Recording Formats Revisited

Catching up on what’s available—and preferably affordable—for the home-based tracking population

Posted in The Weekly on November 20, 2023 by

Anyone born during the digital era may not fully appreciate just how far we’ve come in terms of having good-sounding, affordable recording apparatus at our disposal. Where old analog machines offered four tracks at best and were subject to tape hiss and other anomalies, today even the most plain vanilla multitracker allows you to produce decent demos for literally a fraction of the cost (and space).

Whether mousing on a laptop or mixing on a control surface, here is a current roundup of what’s available for the home-based population, from the all-in-one simplicity of a DAW software application, to standalone multitrack recorders with traditional faders and digital connectivity, plus more.

Starting small. If you move around a lot and want to capture ideas on the fly, then a handheld or field recorder might be a good fit. In addition to offering convenience and portability, even the smallest units can sport a minimum of four mic inputs along with multiple headphone connectors, making them useful for both small-group and solo work. All of these models can transfer data via USB, allowing you to mix, add effects or offload to a mainstay recorder once back in the studio.

Software solutions. Recording to a computer-based DAW software program remains the preferred choice for many users, and it’s easy to see why—packages like Abelton Live, Steinberg Cubase and Avid Pro Tools provide virtually unlimited tracking space, sophisticated editing capability along with a generous array of sound-processing tools and plugins for giving your work a professional veneer. There are some caveats, however—for one you’ll need to have ample processing power in order to avoid clogs and crashes, along with a basic interface for microphone and instrument connections. And unless you’re into mousing all of your mixing, you’ll also want some kind of fader-operated control surface for managing your maneuvers manually.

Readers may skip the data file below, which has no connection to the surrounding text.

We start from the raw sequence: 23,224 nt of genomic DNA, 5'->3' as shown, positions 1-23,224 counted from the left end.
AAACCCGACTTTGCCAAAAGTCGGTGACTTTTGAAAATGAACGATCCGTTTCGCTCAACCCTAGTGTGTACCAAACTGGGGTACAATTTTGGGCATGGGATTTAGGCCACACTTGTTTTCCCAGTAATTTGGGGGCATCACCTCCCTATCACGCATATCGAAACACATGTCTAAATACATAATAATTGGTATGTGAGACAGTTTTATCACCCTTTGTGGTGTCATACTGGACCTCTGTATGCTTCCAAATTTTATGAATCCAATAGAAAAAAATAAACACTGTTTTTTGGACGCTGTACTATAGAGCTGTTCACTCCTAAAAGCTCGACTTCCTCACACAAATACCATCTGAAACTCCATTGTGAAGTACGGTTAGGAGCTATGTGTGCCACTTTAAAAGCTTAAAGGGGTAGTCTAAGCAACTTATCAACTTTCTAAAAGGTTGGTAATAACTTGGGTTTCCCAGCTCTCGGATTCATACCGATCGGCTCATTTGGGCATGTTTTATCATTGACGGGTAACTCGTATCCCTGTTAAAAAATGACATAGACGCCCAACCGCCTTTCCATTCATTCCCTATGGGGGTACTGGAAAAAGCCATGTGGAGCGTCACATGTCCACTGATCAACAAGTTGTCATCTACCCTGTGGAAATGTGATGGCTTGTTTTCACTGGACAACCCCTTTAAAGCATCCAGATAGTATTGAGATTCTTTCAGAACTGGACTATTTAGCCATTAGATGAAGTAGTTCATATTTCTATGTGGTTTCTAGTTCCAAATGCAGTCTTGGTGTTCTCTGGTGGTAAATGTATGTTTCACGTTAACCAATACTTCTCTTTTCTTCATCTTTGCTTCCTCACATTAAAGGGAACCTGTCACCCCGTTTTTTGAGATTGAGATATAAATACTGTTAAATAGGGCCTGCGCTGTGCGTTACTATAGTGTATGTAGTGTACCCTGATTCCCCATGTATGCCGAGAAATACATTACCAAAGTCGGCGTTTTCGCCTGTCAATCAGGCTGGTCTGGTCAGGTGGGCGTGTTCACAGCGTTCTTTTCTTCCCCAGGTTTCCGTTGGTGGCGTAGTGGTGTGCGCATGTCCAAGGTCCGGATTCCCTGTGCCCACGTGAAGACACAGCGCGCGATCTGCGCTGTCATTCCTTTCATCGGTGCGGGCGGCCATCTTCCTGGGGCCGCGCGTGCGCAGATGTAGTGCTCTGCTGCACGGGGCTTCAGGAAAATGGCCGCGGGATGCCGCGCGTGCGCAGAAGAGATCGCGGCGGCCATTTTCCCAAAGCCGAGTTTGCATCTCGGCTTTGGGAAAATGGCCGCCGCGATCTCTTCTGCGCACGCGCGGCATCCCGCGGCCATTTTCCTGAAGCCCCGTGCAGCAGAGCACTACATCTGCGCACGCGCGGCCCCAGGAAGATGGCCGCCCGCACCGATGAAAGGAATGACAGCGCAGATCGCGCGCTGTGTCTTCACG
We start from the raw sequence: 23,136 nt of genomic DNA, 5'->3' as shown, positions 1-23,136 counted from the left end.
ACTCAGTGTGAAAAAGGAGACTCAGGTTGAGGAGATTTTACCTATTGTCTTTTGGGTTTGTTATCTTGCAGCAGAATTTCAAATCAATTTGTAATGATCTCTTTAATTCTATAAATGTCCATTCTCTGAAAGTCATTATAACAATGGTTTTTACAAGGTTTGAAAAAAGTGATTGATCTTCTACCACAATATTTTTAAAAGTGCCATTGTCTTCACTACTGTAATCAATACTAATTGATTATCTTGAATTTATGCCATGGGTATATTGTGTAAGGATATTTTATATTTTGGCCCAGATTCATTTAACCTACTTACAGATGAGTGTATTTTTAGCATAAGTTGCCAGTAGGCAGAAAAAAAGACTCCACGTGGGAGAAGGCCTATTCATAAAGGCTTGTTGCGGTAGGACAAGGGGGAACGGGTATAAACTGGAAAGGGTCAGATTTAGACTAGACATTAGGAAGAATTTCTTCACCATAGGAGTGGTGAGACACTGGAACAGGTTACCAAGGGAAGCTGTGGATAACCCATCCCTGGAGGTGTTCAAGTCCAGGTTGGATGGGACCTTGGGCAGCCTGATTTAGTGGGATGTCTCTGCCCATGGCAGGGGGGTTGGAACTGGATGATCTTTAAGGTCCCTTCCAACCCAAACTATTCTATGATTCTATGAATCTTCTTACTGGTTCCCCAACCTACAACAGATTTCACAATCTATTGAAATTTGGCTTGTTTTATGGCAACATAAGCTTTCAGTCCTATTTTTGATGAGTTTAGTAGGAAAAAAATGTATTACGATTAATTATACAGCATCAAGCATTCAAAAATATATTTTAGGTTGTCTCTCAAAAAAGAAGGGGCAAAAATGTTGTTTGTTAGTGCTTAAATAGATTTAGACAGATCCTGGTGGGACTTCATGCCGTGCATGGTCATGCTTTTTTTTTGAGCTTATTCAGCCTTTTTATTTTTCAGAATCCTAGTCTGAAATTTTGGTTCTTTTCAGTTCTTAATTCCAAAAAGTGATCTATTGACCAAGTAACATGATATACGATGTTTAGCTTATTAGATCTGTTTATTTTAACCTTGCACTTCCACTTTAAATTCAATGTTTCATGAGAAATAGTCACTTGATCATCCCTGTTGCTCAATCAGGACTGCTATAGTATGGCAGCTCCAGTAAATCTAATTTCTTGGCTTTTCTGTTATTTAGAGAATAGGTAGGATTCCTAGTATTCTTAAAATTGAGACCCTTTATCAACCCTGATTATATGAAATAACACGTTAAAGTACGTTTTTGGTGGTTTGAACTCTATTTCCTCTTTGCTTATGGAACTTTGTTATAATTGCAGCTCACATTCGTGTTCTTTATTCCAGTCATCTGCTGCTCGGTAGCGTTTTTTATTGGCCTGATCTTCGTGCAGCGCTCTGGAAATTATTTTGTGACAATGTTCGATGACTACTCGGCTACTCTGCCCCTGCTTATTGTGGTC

Standalone multitrackers. The format that launched the whole home-studio revolution decades ago, all-in-one multitrack recorders combine the efficiency of DAWs with the tactile functionality of a traditional mixing surface. These days digital multitrackers come in a variety of shapes and sizes, with even the smallest boxes including built-in effects cards and upwards of 24-track recording capability, making them a plausible alternative to the aforementioned handhelds. The trade-off is that you’ll typically have fewer channel faders than recording tracks, making it necessary to use a menu system (displayed on a teeny backlit LED) to reassign faders as well as adjust channel pans and EQ settings. By comparison, many larger-format multitrackers provide a dedicated fader per track plus advanced features like signal routing, on-board mastering, and, as you move up the food chain, full-on automation and other professional features.

The hybrid approach. Designed for those want everything at their fingertips while still staying digitally connected, so-called “hybrid” models act as an analog-styled mixer, multitrack recorder and digital interface rolled into one. Like many of their counterparts, hybrids can write directly to a built-in micro-SD card, allowing you to store hours of music without going outside of the box if you so choose; you can subsequently drop the card into a computer (or connect via USB) and transfer the tracks for editing and processing, then move them back to the recorder once complete. Additionally, hybrid boards tend not to skimp on inputs, making them particularly handy when recording with a group of players either in the studio or on stage.

With so many different formats available, it’s a good idea to assess your specific needs before purchasing. Some things to consider include total number of available inputs, how many tracks can be recorded/played back simultaneously, the ability to connect to/control a computer-based DAW program, as well as availability of virtual tracks. While pricing can range from just a few hundred bucks for the most basic boxes to several thousand and up, don’t buy more recorder than you need. If you mainly work on your own, a couple of inputs and some decent processing/editing software may be good enough for now, allowing you to allocate funds for microphones, connectors, and other parts of the all-important signal chain.

SOURCEThe Weekly TAGS Advice


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